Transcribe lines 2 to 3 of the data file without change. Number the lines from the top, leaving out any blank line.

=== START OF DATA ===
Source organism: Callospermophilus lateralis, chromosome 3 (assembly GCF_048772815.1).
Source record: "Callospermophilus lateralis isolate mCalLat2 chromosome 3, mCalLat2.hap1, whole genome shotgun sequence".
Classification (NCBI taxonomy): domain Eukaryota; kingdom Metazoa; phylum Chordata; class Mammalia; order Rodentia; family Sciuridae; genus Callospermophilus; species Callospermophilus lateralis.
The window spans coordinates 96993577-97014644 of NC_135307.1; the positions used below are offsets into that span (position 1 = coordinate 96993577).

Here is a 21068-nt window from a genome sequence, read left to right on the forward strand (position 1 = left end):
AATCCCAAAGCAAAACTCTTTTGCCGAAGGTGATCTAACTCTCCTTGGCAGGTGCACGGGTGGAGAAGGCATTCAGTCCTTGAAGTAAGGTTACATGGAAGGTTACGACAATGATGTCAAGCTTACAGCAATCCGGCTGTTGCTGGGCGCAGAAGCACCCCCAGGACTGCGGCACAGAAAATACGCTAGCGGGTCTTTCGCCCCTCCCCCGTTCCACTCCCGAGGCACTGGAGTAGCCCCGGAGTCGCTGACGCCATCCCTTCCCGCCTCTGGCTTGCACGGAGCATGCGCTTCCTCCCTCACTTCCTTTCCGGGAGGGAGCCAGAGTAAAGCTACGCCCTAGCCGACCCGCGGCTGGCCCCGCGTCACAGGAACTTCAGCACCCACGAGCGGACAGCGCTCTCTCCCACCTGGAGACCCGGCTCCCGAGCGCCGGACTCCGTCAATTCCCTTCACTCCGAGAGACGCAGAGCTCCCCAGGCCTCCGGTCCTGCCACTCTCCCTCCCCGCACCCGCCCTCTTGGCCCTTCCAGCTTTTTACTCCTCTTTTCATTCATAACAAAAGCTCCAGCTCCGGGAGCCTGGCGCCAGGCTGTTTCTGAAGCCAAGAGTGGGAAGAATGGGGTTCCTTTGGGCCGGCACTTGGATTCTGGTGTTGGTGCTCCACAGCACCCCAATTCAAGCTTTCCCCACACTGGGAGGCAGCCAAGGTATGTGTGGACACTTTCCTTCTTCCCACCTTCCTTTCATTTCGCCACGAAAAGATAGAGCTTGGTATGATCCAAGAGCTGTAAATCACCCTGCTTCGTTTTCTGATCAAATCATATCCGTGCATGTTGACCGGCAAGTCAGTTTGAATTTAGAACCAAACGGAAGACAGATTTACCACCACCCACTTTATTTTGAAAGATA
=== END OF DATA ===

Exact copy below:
Source record: "Callospermophilus lateralis isolate mCalLat2 chromosome 3, mCalLat2.hap1, whole genome shotgun sequence".
Classification (NCBI taxonomy): domain Eukaryota; kingdom Metazoa; phylum Chordata; class Mammalia; order Rodentia; family Sciuridae; genus Callospermophilus; species Callospermophilus lateralis.